All About Narcolepsy in Dogs and Cats What Causes a Pet to Suddenly Fall Asleep?

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Pets are famous for their love of sleep. With narcolepsy, however, a pet may conk out suddenly and/or exhibit excessive daytime sleepiness. Narcolepsy is a relatively rare condition in pets, but it does occur. Read on to learn what you need to know.

Sleep is a favorite pastime of many pets. Cats especially are known for their love of slumber; so much so that they even have a nap named after them. But when a pet falls asleep suddenly then wakes abruptly or seems unusually lethargic during the day, it may be time to look at narcolepsy. While narcolepsy is not painful or especially dangerous for a pet, it is important to reach a correct diagnosis with your veterinarian as the symptoms of narcolepsy can mimic those of more serious health conditions, such as heart disease, epilepsy, and diabetes.

What Causes Narcolepsy in Dogs and Cats?

The causes of narcolepsy in dogs and cats are not well understood, but it is thought to be an inherited condition. Researchers have identified an inherited form of the disease in a family of Doberman Pinschers, and the responsible gene involves a defect in a chemical neurotransmitter called hypocretin. Hypocretin is involved in regulating normal sleep cycles, and abnormalities have been found in hypocretin receptors in dogs, mice, and people with narcolepsy. There does not seem to be any such connection in cats, but the condition is still thought to have a genetic component in most cases.

Outside of Doberman Pinschers, other predisposed dog breeds include the Labrador Retriever, the Poodle, and the Dachshund.

Symptoms of Narcolepsy in Dogs and Cats

In both dogs and cats, the primary symptom of narcolepsy is suddenly falling into a very deep sleep. The sleep comes on abruptly, and often at strange times -- like when a pet is eating or playing -- then resolves spontaneously in a matter of seconds or minutes. The pet will then go about their normal activity as if nothing happened.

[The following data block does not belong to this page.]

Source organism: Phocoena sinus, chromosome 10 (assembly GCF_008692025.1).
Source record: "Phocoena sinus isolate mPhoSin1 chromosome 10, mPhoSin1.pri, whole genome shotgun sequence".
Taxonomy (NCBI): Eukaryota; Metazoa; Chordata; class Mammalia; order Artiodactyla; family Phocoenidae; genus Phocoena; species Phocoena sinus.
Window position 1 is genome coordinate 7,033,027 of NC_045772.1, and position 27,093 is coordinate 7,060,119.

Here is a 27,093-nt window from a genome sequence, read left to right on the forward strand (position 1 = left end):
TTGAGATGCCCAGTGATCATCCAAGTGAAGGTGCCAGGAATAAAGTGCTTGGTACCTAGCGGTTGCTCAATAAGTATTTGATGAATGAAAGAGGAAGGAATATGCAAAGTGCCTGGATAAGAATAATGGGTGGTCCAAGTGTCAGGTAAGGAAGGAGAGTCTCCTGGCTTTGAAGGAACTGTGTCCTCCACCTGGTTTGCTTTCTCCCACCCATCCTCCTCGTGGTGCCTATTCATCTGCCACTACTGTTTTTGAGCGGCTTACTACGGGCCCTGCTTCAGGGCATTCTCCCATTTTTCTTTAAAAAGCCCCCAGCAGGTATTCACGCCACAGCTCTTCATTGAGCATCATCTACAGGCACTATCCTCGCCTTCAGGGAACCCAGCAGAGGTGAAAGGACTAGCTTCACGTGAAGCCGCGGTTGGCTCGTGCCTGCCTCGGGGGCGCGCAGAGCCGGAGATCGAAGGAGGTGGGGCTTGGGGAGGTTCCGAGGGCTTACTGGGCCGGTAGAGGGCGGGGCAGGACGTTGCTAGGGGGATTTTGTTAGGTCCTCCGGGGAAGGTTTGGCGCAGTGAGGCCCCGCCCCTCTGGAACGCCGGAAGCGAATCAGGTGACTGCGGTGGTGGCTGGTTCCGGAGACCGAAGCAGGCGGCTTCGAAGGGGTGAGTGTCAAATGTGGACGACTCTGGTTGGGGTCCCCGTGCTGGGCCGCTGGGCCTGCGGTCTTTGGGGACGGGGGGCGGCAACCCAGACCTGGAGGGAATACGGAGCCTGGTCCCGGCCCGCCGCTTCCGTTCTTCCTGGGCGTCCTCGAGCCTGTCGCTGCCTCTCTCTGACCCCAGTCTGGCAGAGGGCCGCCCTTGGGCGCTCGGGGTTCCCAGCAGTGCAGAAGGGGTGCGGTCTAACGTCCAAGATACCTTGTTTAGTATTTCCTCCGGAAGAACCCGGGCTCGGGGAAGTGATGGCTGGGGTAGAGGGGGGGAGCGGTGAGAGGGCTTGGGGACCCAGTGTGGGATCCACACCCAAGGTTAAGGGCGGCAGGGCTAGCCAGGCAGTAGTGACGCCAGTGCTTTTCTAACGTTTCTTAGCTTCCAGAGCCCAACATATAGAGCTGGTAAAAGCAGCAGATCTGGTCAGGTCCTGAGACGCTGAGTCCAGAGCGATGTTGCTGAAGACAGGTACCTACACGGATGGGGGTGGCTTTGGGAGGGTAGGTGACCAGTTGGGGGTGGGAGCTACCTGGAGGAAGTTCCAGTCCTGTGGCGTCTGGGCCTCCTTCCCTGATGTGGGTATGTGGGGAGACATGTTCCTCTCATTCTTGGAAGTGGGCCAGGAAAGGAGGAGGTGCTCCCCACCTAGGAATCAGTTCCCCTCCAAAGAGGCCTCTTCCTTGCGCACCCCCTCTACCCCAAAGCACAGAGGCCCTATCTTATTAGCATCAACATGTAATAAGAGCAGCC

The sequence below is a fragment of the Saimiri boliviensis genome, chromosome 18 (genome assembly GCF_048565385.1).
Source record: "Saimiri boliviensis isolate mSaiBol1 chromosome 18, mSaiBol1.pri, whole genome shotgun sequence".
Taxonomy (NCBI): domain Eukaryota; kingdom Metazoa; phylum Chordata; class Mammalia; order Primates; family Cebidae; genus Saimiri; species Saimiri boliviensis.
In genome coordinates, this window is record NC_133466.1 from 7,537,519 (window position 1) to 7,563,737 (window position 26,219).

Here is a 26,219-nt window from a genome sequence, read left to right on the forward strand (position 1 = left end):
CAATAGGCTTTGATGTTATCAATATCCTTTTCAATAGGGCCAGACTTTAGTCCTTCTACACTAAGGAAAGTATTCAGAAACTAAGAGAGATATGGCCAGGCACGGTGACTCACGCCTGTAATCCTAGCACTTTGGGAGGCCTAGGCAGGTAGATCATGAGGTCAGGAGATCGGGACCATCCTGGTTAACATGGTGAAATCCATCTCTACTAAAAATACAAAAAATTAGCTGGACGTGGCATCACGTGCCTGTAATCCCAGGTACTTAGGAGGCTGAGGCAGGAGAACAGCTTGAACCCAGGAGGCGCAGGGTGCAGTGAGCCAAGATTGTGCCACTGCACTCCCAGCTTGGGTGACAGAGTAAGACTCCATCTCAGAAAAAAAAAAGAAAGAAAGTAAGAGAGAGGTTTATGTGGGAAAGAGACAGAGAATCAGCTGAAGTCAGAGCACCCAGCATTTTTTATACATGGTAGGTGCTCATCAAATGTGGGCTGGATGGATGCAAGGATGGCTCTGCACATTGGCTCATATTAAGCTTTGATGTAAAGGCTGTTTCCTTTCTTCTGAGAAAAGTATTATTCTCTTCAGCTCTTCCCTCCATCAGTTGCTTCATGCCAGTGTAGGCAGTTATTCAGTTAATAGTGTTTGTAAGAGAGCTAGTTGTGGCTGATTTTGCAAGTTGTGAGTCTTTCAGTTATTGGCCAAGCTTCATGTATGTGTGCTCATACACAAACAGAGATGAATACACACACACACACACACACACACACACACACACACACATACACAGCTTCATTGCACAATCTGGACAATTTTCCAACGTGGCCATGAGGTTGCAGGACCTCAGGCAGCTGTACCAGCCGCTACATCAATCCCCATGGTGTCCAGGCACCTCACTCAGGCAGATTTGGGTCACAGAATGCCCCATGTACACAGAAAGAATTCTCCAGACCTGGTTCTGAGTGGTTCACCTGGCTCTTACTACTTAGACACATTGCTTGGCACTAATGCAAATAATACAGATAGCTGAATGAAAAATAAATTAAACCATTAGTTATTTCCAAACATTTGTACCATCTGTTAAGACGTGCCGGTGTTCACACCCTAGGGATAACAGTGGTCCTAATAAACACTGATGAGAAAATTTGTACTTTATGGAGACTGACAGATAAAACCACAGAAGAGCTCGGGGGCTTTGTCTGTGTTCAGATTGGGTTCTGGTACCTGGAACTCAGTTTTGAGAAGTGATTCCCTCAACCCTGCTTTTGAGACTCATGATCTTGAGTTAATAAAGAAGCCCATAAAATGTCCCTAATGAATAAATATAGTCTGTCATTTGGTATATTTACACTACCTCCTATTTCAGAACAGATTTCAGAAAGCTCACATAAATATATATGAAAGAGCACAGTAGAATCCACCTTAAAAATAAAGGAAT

Associated symptoms include:

  • Sudden collapse onto the side or stomach
  • Excessive daytime sleepiness
  • Abrupt loss of conscious then sudden return to consciousness
  • Twitching muscles (especially around the eyes)
  • Rapid eye movements
  • Cataplexy, a condition characterized by brief episodes of muscle paralysis and lack of reflexes. The episodes usually appear and resolve suddenly.

The frequency and severity of narcoleptic episodes will vary from pet to pet. Some pets have a few episodes per week while others have several per day.

In cats, symptoms usually appear between 4 and 24 months of age. In dogs, symptoms usually appear by the age of 6 months.

Diagnosing Narcolepsy in Dogs and Cats

Contact your veterinarian if your pet exhibits any of the above symptoms. While narcoleptic episodes themselves are not dangerous, they can be if your pet has an episode at an inopportune time, for example while swimming or perched on a tall surface. In addition, because narcolepsy symptoms can mimic those of other more serious health conditions, it is important to find out exactly what is going on in your pet.

Your veterinarian will examine your dog or cat, ask you questions about their symptoms, and perform a series of tests to rule out other medical conditions and reach a definitive diagnosis. For example, if you tell your veterinarian that your pet has episodes while playing fetch, your veterinarian may try to recreate that activity so that an episode can be observed.

A food-elicited cataplexy test may also be performed, as many pets suffer cataplectic attacks while eating. The test involves lining up pieces of food and timing how long it takes a pet to eat them as well as the time and severity of any narcoleptic or cataplectic episodes.

Treating Narcolepsy in Dogs and Cats

There is no cure for narcolepsy, and depending on the severity of your pet’s condition, your veterinarian may decide to hold off on treatment to see if the condition resolves on its own (it often does).

However if a pet is experiencing frequent or severe episodes that are interfering with their quality of life, your veterinarian may recommend treatment with tricyclic antidepressants. In some cases, stimulants may also be prescribed to combat excess sleepiness.

Even if medications do not fully eliminate episodes, you can rest assured knowing that your pet is not suffering. However, you should still keep an eye on your pet to ensure that they aren’t having episodes while in vulnerable positions or situations.


VetInfo - Dog Narcolepsy
PetWave - Dog Narcolepsy
PetWave - Cat Narcolepsy
PetMD - Narcolepsy and Cataplexy in Cats
Narcolepsy and Cataplexy in Dogs

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